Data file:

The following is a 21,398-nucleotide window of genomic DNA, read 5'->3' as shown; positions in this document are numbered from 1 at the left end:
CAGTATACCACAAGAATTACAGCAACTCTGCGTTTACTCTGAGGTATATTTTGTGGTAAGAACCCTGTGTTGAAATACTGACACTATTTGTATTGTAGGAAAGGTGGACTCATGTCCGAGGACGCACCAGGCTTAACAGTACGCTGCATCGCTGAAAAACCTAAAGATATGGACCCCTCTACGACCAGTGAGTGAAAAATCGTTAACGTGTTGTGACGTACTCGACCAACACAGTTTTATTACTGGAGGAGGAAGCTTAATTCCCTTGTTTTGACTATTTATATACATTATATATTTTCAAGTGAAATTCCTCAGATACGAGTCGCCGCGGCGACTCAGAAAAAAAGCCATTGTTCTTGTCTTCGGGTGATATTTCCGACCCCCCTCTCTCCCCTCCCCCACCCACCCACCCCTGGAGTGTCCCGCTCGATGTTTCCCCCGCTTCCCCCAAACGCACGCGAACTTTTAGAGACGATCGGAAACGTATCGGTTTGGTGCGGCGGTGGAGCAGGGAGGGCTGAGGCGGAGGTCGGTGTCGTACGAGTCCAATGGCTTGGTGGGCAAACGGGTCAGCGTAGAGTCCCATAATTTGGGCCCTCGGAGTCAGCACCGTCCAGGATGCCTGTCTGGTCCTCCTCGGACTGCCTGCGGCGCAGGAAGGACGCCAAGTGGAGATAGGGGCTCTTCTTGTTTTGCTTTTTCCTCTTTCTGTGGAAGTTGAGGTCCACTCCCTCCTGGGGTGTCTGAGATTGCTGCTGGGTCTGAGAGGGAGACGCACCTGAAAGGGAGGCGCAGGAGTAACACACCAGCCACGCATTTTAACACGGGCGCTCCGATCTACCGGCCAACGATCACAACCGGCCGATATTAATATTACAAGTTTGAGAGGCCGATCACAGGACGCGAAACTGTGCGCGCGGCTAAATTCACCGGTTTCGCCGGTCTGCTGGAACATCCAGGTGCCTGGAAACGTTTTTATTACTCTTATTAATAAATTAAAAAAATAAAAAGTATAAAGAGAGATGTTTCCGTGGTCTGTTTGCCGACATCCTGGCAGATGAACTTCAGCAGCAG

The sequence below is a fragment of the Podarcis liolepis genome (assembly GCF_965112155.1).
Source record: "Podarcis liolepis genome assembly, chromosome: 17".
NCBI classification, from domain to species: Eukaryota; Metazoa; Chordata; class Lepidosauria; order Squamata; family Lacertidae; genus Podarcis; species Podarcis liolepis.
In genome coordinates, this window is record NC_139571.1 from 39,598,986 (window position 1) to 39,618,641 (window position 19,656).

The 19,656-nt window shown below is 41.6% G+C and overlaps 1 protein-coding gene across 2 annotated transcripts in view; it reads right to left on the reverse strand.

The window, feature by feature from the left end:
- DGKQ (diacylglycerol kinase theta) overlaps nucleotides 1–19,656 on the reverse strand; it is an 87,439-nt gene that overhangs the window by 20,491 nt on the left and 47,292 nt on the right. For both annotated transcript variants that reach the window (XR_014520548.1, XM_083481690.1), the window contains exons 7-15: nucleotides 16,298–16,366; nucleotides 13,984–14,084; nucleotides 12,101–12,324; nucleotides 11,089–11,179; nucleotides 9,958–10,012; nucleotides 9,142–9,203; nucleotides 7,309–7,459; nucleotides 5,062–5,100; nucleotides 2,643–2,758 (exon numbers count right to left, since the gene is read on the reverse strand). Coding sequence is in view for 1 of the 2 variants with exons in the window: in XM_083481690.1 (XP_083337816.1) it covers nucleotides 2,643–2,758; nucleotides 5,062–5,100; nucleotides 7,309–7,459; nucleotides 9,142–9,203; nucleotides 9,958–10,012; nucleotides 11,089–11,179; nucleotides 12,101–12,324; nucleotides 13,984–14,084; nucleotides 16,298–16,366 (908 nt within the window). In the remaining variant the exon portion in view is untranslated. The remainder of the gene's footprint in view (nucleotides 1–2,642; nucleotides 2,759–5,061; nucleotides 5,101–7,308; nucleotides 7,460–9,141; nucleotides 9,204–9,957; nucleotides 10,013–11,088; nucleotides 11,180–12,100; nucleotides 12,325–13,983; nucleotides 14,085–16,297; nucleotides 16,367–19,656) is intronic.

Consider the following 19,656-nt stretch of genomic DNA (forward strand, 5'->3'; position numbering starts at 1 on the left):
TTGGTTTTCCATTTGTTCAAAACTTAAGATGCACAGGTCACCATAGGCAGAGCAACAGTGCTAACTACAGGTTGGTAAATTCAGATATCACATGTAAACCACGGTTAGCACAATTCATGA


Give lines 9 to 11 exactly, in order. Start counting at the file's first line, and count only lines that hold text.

- DGKQ (diacylglycerol kinase theta) overlaps nucleotides 1–19,656 on the reverse strand; it is an 87,439-nt gene that overhangs the window by 20,491 nt on the left and 47,292 nt on the right. For both annotated transcript variants that reach the window (XR_014520548.1, XM_083481690.1), the window contains exons 7-15: nucleotides 16,298–16,366; nucleotides 13,984–14,084; nucleotides 12,101–12,324; nucleotides 11,089–11,179; nucleotides 9,958–10,012; nucleotides 9,142–9,203; nucleotides 7,309–7,459; nucleotides 5,062–5,100; nucleotides 2,643–2,758 (exon numbers count right to left, since the gene is read on the reverse strand). Coding sequence is in view for 1 of the 2 variants with exons in the window: in XM_083481690.1 (XP_083337816.1) it covers nucleotides 2,643–2,758; nucleotides 5,062–5,100; nucleotides 7,309–7,459; nucleotides 9,142–9,203; nucleotides 9,958–10,012; nucleotides 11,089–11,179; nucleotides 12,101–12,324; nucleotides 13,984–14,084; nucleotides 16,298–16,366 (908 nt within the window). In the remaining variant the exon portion in view is untranslated. The remainder of the gene's footprint in view (nucleotides 1–2,642; nucleotides 2,759–5,061; nucleotides 5,101–7,308; nucleotides 7,460–9,141; nucleotides 9,204–9,957; nucleotides 10,013–11,088; nucleotides 11,180–12,100; nucleotides 12,325–13,983; nucleotides 14,085–16,297; nucleotides 16,367–19,656) is intronic.

Consider the following 19,656-nt stretch of genomic DNA (forward strand, 5'->3'; position numbering starts at 1 on the left):
TTGGTTTTCCATTTGTTCAAAACTTAAGATGCACAGGTCACCATAGGCAGAGCAACAGTGCTAACTACAGGTTGGTAAATTCAGATATCACATGTAAACCACGGTTAGCACAATTCATGA